Devotional Thought for our days…
24 Surely you know that many runners take part in a race, but only one of them wins the prize. Run, then, in such a way as to win the prize. 25 Every athlete in training submits to strict discipline, in order to be crowned with a wreath that will not last; but we do it for one that will last forever. 26 That is why I run straight for the finish line; that is why I am like a boxer who does not waste his punches. 27 I harden my body with blows and bring it under complete control, to keep myself from being disqualified after having called others to the contest. 1 Corinthians 9:24-27 (TEV)
13 For if ye live after the flesh, ye shall die: but if ye through the Spirit do mortify the deeds of the body, ye shall live. 14 For as many as are led by the Spirit of God, they are the sons of God. 15 For ye have not received the spirit of bondage again to fear; but ye have received the Spirit of adoption, whereby we cry, Abba, Father. Romans 8:13-15 (KJV)
1 It is also taught among us that such faith should produce good fruits and good works and that we must do all such good works as God has commanded,6 but we should do them for God’s sake and not place our trust in them as if thereby to merit favor before God.
60 Each day be conscious of your duty to be a saint. A saint! And that doesn’t mean doing strange things. It means a daily struggle in the interior life and in heroically fulfilling your duty right through to the end.
Let’s be honest, when I hear the term spiritual discipline, or mortification, most of us think of medieval monks with knotted ropes, whipping themselves over their shoulders. Or maybe not doing that physically, but spiritually and emotionally, as Martin Luther was portrayed, struggling with the sin that would so easily ensnare him.A struggle which nearly drove him crazy. Or perhaps it did, at least causing a breakdown.
Paul mentions the struggle as well, complaining about it in Romans 7, as he shares that he can’t do what is holy and right, and unsuccessfully battles temptation. And in the passages in red above, Paul talks of mortifying the flesh – of beating the body physically in order to bring it to subjection. (Never mind Jesus talking about plucking out eyes and cutting off hands when the cause you to sin!_
The struggle is real.
The Augsburg Confession is as clear as any other document, the good works that are planned by God are to be the result of the trust, the faith, the dependence we have in God’s work in our lives. Again, Fr. Josemaria chimes in similarly – we just fulfill our duty, for we are saints,
But is it that happens, that short-circuits our desire? How do we overcome it? Is it by physical and spiritual disciplines that punish our body and soul, even to the point of scarring it? Or are these words of scripture simply an illustration – hinting at the different battle? A different sort of discipline?
There is a part of me that wants to dismiss the entire conversation, and I would, except for one thing. I tire of my sin, I am tired of the unrighteousness in which I dwell. I am tired of the Romans 7 battle and feeling like the wretch, unable to change, unable to transform, and afraid of the condemnation such deserves.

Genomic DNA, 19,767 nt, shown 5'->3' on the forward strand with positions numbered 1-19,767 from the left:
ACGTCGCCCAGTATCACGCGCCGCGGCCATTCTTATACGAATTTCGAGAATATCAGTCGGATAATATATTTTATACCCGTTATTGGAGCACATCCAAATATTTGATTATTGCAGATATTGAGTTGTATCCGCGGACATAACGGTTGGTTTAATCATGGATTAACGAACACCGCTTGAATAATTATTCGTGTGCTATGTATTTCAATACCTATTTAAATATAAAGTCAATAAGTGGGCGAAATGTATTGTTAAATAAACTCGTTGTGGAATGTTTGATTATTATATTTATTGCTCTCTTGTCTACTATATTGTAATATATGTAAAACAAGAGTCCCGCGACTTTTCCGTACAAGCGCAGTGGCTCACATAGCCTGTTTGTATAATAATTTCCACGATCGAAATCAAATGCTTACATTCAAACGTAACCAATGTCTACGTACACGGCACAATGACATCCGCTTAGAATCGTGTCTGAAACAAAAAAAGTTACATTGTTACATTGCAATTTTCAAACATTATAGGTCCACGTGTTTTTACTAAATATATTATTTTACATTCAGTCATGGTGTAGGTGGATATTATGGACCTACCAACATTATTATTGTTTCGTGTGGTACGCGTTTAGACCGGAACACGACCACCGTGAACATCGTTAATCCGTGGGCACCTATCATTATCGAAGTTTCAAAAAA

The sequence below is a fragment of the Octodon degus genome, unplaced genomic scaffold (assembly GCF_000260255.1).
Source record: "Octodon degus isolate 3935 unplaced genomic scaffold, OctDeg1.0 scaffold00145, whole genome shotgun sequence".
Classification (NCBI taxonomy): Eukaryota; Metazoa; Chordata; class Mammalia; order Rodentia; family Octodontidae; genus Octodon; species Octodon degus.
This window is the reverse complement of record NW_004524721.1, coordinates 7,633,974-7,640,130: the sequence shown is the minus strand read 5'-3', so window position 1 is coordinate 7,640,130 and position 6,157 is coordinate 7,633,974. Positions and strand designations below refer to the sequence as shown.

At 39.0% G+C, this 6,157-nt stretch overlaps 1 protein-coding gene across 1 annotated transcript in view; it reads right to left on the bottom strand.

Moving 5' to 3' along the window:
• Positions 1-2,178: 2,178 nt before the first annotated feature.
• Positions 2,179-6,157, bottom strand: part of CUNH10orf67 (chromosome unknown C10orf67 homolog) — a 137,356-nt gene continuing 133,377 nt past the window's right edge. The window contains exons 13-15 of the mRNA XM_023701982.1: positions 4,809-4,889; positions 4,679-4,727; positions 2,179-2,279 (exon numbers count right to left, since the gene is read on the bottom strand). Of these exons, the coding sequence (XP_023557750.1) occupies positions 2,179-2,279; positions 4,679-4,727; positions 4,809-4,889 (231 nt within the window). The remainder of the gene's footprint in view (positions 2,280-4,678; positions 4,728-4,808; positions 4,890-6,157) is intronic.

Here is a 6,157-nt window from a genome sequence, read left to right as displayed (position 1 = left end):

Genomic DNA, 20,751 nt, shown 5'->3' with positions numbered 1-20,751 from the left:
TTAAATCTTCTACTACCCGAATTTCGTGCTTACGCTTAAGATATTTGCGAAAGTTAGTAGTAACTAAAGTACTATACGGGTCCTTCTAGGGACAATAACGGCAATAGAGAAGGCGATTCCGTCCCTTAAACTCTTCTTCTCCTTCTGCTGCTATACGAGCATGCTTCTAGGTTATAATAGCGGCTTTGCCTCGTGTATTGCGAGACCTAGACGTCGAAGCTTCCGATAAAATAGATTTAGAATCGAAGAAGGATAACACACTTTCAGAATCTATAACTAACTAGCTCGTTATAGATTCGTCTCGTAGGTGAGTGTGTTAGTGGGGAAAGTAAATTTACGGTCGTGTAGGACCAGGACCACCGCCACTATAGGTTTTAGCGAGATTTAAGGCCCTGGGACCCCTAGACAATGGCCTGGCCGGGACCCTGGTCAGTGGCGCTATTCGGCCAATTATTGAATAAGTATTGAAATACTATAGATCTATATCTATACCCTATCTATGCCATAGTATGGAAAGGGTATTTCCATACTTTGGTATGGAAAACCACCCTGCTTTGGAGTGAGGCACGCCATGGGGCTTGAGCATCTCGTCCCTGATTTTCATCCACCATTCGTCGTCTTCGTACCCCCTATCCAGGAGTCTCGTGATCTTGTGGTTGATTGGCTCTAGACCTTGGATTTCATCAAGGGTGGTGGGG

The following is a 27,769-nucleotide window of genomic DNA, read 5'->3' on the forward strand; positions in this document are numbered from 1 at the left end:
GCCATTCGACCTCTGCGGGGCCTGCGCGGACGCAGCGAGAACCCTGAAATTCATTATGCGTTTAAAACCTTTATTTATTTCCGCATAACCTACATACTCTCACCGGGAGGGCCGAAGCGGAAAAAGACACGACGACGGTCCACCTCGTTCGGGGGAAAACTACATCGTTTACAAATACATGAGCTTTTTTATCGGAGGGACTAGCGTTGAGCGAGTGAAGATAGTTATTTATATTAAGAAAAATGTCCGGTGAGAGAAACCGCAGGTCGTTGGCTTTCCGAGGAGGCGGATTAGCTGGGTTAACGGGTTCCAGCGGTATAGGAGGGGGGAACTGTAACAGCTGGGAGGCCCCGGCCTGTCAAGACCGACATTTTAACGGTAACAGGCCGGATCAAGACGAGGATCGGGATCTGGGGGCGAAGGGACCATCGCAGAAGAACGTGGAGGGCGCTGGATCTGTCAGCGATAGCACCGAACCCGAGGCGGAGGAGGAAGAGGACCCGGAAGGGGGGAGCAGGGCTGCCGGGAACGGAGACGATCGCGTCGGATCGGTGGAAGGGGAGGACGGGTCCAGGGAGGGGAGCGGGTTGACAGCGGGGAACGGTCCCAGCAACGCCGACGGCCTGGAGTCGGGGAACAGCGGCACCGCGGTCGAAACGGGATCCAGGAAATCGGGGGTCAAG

So where do I find the rope, and what knots do I tie in it? Or do I find 8-12 hours to cry at the altar, as those using the mourner’s bench did in the Great Awakenings of prior centuries? Or do I give up – and freely sin, thanking God for the abundance of grace that will result in my abundance of sin?
I think the answer is that spiritual disciplines are done, not to achieve a new level, but to remind us of what has been obtained for us. Like a martial arts instructor who still does the basic steps with his students, so that he remembers even the basics, so we invest time in spiritual things to remind us of what we should know – the glory and incredible love of God. These disciplines are not punitive or even restorative, but affirmative, to help us know the love of God, the presence of GOd, the mercy of God.
That is the purpose of striving to be regularly praying, regularly reading the scriptures, regularly doing both of those with other believers, and communing together, guided by those people the Body of Christ has called to serve them, is simple. Life is pain (as the Dread Pirate Roberts was fond of saying) and these practices remind us that it is worth it, that God will make sure it works out for good, and that He will be with us, every step, every moment of the way.
In other words, God doesn’t need to have us so disciplined, though He does like our company, we need it! We need to know He is with us, and will never leave us. FOr we can easily chase after distractions, and think we have strayed to far…
And still, He is here…
Escriva, Josemaria. The Forge (Kindle Locations 439-441). Scepter Publishers. Kindle Edition.
Tappert, Theodore G., ed. The Book of Concord the Confessions of the Evangelical Lutheran Church. Philadelphia: Mühlenberg Press, 1959. Print.
Devotional Thought for our days